15-19 In response for their sin, nature and man is turned against Israel. Noph and Tahapanes are both ancient Egyptian cities, Noph being near modern-day Cairo and Tahapanes where the Suez Canal now resides. Tahapanes will be the place where a Jewish remnant will flee after the Babylonian conquest (Jer. 43:7). All these misfortunes are meant to reproof Israel so that they may know that they have sinned. The fear of the Lord is not in them means that they have dismissed Him completely. Noteworthy is that sooner or later one 's sins will return to correct and rebuke one.
20 God has done only good to Israel, yet they have gone back on there promise to serve Him alone (Josh. 24:21-22). That is, while God has been faithful to them, they have not been faithful to God.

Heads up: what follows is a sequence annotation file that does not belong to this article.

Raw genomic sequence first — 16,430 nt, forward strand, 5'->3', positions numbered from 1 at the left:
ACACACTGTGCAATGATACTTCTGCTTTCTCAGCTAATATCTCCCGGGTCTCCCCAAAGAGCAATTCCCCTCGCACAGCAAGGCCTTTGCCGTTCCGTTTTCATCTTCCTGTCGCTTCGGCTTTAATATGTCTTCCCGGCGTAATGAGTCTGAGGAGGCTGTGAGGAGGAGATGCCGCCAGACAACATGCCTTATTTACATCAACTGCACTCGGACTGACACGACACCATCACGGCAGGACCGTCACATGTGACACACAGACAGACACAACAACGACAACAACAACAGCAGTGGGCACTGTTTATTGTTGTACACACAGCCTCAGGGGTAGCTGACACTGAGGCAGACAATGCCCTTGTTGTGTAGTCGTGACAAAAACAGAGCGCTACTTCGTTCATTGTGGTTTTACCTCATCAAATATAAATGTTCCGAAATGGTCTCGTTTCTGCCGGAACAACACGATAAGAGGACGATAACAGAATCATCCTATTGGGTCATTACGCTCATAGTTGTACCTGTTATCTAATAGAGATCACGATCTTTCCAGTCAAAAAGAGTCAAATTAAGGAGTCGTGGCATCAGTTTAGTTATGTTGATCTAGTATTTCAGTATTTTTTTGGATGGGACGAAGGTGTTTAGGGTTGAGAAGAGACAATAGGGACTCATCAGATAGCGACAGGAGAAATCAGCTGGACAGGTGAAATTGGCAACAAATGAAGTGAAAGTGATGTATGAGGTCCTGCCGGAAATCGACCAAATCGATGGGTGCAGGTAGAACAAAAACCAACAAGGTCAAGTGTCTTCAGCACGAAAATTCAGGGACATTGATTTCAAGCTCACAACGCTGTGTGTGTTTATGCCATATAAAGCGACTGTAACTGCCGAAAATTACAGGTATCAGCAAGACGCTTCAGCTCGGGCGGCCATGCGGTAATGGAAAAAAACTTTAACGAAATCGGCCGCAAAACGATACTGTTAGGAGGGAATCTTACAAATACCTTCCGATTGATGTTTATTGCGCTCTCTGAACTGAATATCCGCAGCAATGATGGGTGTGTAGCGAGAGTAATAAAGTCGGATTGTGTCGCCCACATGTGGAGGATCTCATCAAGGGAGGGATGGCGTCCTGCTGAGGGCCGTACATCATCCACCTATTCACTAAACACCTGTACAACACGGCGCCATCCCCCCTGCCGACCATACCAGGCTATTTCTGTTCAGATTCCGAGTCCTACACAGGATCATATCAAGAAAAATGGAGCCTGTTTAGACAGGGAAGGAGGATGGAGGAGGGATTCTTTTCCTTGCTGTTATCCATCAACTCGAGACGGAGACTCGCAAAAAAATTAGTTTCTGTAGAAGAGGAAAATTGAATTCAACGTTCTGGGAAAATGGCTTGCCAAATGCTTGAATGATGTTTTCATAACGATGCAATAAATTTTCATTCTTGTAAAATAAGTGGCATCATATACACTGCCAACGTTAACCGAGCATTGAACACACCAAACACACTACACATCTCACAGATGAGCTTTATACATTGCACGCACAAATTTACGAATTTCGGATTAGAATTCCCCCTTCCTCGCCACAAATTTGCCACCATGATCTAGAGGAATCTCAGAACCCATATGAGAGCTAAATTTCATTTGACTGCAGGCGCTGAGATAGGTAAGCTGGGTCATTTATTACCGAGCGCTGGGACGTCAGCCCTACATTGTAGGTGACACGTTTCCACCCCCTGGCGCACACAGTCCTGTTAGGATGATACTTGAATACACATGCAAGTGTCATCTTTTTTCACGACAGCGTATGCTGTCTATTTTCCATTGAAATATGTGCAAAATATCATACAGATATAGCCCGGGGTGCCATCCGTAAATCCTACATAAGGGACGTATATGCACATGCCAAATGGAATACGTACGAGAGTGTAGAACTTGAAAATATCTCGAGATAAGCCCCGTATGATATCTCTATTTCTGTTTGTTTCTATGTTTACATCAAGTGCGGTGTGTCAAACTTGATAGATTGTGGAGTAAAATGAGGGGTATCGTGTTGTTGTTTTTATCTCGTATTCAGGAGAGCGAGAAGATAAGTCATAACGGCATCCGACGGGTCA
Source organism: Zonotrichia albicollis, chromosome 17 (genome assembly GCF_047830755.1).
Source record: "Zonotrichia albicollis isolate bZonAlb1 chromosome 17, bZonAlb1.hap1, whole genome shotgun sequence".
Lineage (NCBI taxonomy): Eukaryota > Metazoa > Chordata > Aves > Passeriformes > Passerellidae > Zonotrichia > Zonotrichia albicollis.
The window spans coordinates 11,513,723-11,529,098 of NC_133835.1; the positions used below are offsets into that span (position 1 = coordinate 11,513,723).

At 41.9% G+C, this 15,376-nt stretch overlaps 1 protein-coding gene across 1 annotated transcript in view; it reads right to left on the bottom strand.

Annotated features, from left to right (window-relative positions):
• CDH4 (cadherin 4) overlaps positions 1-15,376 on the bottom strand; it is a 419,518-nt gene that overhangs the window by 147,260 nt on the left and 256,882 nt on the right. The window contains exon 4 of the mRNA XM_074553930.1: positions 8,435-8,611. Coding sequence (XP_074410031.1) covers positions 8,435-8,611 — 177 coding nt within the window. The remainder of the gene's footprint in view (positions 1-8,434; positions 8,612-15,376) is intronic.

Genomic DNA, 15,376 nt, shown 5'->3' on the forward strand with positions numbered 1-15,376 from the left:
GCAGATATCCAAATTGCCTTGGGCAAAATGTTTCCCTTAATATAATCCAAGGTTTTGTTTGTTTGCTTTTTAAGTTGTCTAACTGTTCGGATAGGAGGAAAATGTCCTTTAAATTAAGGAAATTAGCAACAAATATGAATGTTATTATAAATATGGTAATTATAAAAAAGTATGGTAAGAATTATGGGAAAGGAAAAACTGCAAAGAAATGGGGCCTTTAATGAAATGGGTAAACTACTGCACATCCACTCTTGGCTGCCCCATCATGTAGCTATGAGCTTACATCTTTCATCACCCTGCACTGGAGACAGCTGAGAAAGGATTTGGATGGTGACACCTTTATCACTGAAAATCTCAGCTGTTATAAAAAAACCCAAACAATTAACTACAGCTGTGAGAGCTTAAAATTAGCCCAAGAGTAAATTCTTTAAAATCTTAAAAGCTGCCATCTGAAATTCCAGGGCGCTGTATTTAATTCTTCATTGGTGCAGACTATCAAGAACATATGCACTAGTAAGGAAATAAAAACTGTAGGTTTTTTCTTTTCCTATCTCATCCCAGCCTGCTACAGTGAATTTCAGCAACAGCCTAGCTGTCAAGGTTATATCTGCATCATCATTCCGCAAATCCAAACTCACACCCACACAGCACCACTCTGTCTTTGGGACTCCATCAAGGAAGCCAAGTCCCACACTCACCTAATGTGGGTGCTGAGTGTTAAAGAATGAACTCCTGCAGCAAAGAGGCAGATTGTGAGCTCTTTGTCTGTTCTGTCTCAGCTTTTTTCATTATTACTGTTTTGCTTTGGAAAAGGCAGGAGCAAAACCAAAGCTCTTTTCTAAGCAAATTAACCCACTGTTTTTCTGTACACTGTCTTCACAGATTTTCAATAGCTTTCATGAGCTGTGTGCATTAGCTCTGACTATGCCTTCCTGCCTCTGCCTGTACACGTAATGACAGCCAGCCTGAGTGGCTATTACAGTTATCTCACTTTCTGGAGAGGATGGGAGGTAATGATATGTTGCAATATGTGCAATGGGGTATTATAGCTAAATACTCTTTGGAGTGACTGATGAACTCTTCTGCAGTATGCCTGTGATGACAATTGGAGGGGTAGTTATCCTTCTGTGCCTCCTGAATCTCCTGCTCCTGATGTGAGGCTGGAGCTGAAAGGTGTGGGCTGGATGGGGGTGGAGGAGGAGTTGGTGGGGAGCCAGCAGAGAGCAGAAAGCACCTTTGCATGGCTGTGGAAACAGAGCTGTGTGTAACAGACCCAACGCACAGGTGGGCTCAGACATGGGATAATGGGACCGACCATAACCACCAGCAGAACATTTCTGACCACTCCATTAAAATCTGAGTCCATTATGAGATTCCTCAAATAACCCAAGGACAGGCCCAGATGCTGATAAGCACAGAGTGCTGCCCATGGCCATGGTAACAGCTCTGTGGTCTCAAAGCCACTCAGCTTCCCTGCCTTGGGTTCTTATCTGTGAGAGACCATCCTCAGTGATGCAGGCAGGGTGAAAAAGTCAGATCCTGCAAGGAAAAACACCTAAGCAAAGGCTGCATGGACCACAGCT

21 God asks and wonder how they could have become so evil when they started out with everything they needed to thrive in righteousness. They have no excuse for leaving their perfect environment to chase after sin.
22 No matter how clean one may be physically, God looks at the heart and soul. If it is unclean, then all of one is unclean.
23 God rebukes Israel for claiming innocence from idolatry. One who says to God's face that one has been faithful to Him and has been undeniably worshiping another god is lying. Israel could not claim innocence towards God because groves and altars to other gods could be found in their borders (II Ki. 21:1-3).